Having learned last week that the world's central banks are their sovereign wealth proxies have secretly pumped over $29 trillion into markets in the last few years, it is not entirely surprising to hear from one of the largest - Norway $888 billion oil fund - that it is buying stocks with bond hands and feet. As The Financial Times reports, Yngve Slyngstad, chief executive of Norway's sovereign wealth fund, is hiring aggressively to manage its real estate portfolio and while the oil fund already owns 2.5% of every listed European company on average, it plans to go above 5%. Phew, bagholder found...
These Fake Rallies Will End In Tears: "If People Stop Believing In Central Banks, All Hell Will Break Loose"Submitted by Tyler Durden on 06/24/2014 15:11 -0400
Investors and speculators face some profound challenges today: How to deal with politicized markets, continuously “guided” by central bankers and regulators? In this environment it may ultimately pay to be a speculator rather than an investor. Speculators wait for opportunities to make money on price moves. They do not look for “income” or “yield” but for changes in prices, and some of the more interesting price swings may soon potentially come on the downside. They should know that their capital cannot be employed profitably at all times. They are happy (or should be happy) to sit on cash for a long while, and maybe let even some of the suckers’ rally pass them by. As Sir Michael at CQS said: "Maybe they [the central bankers] can keep control, but if people stop believing in them, all hell will break loose." We couldn't agree more.
Though the Fed is doing its best to mask its abject failure and lack of choices with public relations, the reality is it has no choice but to taper and eventually end its endless spew of credit and its unprecedented and destabilizing purchases of assets.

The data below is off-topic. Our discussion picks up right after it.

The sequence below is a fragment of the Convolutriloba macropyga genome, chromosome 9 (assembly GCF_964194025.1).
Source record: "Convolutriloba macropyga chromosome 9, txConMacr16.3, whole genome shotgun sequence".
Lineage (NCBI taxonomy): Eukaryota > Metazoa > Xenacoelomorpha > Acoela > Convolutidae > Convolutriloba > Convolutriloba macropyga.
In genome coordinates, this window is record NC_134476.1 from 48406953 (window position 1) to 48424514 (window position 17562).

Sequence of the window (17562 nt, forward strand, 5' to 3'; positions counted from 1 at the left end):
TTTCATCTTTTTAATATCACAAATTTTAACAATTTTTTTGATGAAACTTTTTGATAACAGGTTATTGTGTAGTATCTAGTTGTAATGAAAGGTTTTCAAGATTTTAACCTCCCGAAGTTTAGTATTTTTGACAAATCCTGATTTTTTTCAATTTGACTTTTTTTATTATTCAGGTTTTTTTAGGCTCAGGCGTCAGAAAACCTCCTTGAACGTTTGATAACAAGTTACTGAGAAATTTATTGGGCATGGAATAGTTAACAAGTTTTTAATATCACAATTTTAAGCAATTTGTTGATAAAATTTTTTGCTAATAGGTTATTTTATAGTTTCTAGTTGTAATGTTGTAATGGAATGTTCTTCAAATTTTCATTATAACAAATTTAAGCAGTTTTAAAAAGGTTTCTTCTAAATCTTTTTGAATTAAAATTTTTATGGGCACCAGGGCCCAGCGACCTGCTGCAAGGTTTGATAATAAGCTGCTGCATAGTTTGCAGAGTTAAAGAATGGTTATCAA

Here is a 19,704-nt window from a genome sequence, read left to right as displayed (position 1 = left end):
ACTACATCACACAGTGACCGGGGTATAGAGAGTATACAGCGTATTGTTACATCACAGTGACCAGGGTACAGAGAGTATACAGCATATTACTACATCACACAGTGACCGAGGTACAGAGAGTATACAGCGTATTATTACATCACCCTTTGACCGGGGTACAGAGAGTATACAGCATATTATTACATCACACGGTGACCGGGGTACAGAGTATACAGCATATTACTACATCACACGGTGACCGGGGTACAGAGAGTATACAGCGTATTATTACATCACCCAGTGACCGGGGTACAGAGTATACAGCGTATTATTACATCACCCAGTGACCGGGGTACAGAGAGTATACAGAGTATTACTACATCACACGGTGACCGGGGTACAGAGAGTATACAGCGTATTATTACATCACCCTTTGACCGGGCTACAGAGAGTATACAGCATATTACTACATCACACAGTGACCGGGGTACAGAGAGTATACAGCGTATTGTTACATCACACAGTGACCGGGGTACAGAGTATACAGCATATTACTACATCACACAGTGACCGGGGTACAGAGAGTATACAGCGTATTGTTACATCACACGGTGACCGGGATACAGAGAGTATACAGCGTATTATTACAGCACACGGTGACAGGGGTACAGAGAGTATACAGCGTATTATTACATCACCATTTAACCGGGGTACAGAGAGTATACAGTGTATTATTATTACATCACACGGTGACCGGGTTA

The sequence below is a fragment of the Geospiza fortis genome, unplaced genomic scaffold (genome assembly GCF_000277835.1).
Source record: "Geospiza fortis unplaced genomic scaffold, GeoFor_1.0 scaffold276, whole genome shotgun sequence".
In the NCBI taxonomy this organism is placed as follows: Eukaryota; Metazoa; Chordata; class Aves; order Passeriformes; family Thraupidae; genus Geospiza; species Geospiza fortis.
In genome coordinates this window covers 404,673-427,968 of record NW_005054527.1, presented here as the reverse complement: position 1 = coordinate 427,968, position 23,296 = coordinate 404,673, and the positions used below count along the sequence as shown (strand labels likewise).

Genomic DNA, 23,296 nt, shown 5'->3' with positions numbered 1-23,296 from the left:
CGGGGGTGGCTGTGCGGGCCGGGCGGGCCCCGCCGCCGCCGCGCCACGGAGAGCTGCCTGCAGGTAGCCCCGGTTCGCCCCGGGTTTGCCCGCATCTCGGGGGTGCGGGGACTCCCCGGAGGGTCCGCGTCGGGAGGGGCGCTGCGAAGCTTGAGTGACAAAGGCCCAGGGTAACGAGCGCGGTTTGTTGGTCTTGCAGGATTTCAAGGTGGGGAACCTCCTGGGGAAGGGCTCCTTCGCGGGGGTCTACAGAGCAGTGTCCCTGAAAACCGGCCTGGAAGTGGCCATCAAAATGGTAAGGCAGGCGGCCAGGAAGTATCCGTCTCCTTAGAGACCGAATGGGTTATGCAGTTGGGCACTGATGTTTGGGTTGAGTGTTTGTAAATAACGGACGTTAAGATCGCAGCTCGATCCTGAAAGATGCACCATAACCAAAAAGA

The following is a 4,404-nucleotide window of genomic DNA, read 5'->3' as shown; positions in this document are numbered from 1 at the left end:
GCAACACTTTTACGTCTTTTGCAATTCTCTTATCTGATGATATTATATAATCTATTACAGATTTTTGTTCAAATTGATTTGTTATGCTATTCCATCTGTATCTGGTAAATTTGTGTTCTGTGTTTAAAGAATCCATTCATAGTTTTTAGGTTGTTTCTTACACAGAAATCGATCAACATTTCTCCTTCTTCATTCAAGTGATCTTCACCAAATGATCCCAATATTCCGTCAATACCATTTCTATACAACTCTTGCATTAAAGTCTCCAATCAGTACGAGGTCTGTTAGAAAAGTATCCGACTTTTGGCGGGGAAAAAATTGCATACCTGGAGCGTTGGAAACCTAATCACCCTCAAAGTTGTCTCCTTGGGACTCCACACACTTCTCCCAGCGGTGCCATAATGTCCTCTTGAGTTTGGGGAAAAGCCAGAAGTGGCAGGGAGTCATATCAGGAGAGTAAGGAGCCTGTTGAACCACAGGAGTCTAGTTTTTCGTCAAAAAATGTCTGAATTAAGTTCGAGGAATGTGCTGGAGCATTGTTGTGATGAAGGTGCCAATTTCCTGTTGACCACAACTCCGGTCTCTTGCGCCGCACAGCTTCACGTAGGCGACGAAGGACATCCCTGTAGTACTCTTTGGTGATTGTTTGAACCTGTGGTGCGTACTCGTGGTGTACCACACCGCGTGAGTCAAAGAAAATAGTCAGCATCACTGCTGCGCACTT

Judging by the surprising reversal in futures overnight, which certainly can not be attributed to the latest data miss out of Europe in the form of the June German IFO Business Climate report (print 109.7, Exp. 110.3, Last 110.4) as it would be naive to assume that centrally-planned markets have finally started to respond as they should to macro data, it appears that algos, with their usual 24 hour delay, have finally discovered Dubai on the map. The same Dubai, which as we showed yesterday had just entered a bear market in a few short weeks after going turbo parabolic in early 2014. It is this Dubai which crashed another 8% just today, as fears that leveraged traders are liquidating positions, have surfaced and are spreading, adversely (because in the new normal this needs to be clarified) to other risk assets, while at the same time pushing gold and silver to breakout highs. Recall that it was Dubai where the global sovereign crisis started in the fall of 2009 - will Dubai also be the place where the first domino of the global credit bubble topples and takes down the best laid plans of central-planners and men?
While the "mysterious, indiscriminate" buyer of US stocks has been fully unmasked now, what most likely do not know is that just this is happening at a comparable record pace nowhere else but the place which is mirroring and repeating every single Fed mistake tit for tit. Japan... “Share buybacks have the effect of supporting the market when it’s weak,” Daiwa Securities Group Inc. quantitative analyst Masahiro Suzuki wrote in a report on June 10.
With Gen-X and Gen-Y out as buyers, who's left to scoop up the tens of trillions of dollars of Boomer assets at bubblicious prices? Given that other nations face the same demographic dilemma, the answer appears to be: no one.